Thursday, May 22, 2014

Military Wedding Details and Etiquette

In honor of our men and women in uniform on this upcoming Memorial Day weekend, today's blog post is about Military Weddings.
Many people who have affiliations to the Armed Services may want to incorporate their respective military organization into their big day. I was actually surprised at the lack of information available about the etiquette and particulars of planning a military wedding. While not a completely comprehensive manual, here are three important aspects to keep in mind when planning a military wedding.

For the groom and any active military male bridal party participants, the ‘correct’ dress code depends on their rank and the formality of the wedding.

For a Black Tie wedding, commissioned officers can wear either their dinner or mess uniforms. For an even more formal white tie and tails wedding, groom and groomsmen should sport their evening dress uniform. If any male attendants are members of a different service than the groom, they just wear a uniform of comparable formality to his.

Whether the wedding is formal or informal, non-commissioned officers should wear dress blues or Army green. Military attendants who are part of the sword or saber ceremony are required to wear white gloves. The groom and best man do not wear gloves because they will be handling the rings. Boutonnieres are not worn with uniforms; instead, officers wear their military decorations.

Active military brides (and bridesmaids) have the option to wear either their military dress uniform or a traditional bridal gown.

The Sword or Saber Ritual

The grand finale of a military wedding ceremony is the formation of a sword or saber arch. Immediately following the pronouncement of marriage, before the couple heads down the aisle, the honor guard form two lines opposite each other. On the command of "draw sword" or "draw sabers," the steel is raised with the right hand, with the cutting edges facing up. The couple enters the arch, kiss, and then pass through. The newly married couple then salute the honor guard. Members of the honor guard then sheath the swords or sabers and return them to a carry position. Depending on your particular church’s rules and branch of service, the arch can be formed either outside or in the foyer of the chapel, synagogue or church.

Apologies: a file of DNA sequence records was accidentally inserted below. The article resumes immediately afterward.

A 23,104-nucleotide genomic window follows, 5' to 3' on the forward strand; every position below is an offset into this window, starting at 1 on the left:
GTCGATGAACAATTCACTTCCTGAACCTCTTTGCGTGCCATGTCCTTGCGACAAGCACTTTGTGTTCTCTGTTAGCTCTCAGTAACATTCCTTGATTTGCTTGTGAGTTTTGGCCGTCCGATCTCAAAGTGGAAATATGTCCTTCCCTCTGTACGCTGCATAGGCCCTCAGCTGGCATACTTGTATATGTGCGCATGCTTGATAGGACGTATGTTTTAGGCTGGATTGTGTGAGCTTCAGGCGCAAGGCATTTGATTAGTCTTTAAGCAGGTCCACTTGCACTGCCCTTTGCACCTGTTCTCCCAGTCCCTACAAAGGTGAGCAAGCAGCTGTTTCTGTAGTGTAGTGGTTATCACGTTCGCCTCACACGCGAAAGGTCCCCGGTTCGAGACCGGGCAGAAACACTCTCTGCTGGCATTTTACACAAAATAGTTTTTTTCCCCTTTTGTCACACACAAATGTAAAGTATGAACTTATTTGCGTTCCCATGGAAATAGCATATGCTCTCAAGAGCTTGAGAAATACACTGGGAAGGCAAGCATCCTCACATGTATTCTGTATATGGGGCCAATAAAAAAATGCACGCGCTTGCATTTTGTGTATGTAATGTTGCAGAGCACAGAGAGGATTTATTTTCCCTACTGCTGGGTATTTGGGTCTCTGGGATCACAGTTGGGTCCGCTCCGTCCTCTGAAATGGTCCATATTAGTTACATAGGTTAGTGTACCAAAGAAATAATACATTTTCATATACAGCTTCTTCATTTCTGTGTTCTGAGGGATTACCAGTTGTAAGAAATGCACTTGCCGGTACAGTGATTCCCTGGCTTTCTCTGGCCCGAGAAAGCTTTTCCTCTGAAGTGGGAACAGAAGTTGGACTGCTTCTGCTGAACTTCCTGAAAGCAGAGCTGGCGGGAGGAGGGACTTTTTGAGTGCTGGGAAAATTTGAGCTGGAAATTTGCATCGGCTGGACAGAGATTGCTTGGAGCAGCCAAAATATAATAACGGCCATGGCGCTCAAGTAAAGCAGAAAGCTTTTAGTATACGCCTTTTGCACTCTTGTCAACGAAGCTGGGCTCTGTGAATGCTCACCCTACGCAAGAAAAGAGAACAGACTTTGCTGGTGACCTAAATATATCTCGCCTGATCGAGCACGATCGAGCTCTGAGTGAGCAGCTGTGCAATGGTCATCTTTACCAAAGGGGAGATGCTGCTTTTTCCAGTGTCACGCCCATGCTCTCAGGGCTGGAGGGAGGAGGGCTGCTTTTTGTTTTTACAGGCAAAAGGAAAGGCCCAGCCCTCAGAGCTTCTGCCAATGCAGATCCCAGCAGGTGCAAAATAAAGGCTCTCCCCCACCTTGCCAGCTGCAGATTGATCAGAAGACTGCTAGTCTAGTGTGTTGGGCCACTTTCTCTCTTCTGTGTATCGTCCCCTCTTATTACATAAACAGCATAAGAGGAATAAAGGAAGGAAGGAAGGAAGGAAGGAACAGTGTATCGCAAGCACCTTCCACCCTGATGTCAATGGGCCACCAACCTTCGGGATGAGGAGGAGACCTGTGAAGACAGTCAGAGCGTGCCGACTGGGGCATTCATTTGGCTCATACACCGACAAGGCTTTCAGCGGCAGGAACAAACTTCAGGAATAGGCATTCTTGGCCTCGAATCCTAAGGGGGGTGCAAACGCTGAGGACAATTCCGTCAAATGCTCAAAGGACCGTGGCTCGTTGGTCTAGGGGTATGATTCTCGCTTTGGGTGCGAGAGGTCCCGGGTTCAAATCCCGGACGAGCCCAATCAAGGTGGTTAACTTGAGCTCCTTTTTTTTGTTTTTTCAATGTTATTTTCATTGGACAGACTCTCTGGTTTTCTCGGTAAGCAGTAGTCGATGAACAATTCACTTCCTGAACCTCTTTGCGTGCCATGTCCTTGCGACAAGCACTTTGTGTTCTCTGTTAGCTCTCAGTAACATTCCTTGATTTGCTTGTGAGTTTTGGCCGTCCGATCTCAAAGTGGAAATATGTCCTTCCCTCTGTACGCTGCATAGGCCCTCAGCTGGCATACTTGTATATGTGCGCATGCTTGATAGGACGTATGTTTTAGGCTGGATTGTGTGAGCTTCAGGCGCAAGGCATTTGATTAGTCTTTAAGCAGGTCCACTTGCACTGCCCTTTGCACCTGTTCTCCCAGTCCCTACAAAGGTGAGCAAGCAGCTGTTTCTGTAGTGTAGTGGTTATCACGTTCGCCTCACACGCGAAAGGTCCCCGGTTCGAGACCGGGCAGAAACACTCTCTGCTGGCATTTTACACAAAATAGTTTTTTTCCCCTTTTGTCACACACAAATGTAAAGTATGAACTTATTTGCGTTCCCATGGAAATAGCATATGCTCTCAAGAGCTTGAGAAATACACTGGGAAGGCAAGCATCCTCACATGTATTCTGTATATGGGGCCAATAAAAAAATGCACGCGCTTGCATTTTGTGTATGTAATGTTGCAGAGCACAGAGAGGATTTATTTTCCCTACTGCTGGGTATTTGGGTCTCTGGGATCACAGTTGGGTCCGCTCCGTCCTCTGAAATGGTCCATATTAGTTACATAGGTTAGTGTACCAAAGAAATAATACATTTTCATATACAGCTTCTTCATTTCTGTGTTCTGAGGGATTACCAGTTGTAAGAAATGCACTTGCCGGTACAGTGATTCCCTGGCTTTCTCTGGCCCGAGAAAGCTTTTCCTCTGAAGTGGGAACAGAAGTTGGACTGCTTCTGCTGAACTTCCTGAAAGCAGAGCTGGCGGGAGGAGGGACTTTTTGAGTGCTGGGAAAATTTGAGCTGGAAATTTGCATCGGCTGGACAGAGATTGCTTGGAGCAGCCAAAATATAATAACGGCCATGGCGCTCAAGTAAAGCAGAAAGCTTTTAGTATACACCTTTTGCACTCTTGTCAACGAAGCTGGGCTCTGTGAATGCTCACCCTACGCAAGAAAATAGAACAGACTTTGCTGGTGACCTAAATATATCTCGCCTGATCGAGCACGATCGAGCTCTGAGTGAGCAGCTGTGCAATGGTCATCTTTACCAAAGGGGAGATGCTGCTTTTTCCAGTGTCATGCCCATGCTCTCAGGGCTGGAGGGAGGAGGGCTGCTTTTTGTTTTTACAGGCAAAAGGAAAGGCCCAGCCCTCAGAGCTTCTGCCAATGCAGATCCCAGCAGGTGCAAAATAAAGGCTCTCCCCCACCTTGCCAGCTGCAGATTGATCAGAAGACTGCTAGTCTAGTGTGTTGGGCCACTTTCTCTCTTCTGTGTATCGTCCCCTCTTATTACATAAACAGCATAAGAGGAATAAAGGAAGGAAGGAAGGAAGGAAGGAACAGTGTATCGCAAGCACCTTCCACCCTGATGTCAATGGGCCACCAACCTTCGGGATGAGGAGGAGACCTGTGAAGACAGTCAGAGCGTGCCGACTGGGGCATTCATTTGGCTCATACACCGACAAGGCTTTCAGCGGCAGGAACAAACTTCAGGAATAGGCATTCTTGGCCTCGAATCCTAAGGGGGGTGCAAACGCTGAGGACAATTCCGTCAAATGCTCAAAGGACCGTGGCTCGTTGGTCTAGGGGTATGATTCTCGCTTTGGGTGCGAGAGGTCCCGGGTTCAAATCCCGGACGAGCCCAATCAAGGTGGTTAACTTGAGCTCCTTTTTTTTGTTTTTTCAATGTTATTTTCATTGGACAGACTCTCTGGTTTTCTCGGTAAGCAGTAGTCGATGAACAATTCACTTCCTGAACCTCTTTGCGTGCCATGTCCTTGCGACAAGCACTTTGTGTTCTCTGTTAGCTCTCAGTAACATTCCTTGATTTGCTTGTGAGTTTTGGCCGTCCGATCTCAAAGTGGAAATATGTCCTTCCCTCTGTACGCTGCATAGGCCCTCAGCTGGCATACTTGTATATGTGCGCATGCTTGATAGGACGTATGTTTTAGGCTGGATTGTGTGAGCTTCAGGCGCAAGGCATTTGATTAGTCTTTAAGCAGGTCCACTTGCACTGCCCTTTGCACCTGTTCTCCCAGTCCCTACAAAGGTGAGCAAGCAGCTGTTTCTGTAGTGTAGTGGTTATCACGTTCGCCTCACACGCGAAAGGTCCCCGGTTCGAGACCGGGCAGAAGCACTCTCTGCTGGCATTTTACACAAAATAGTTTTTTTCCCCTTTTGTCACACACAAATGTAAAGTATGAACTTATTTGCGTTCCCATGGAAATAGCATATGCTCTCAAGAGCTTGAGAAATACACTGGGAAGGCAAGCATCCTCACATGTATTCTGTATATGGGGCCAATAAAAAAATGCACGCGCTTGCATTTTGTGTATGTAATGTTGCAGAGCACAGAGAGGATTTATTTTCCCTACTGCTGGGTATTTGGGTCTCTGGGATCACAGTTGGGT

The tradition of the bride and groom walking through the arch of swords is meant to symbolize the couple's safe transition into their new lives together.

If the bride is a civilian, another tradition is a gentle sword tap on the rear that she receives from the last swordsman as one of the attendants tells her, “Welcome to the Navy (or the appropriate military division). Grooms, should you decide to adhere to this custom, it would be prudent to inform your bride about the possibility so that she isn't unpleasantly surprised!

Cutting the Military Wedding Cake

Finally, at the wedding reception many military couples choose to use the groom’s sword or saber to cut the wedding cake. Make sure the sword/saber is cleaned before the cake is cut and is cleaned, once again, before it’s placed back in its sheath.

Lastly, if in doubt about the correct military protocol, simply defer your questions to the nearest military base personnel; I guarantee that someone there can point you in the right direction.

Source: US Marriage Laws, Weddings for a Living
Photo: Pinterest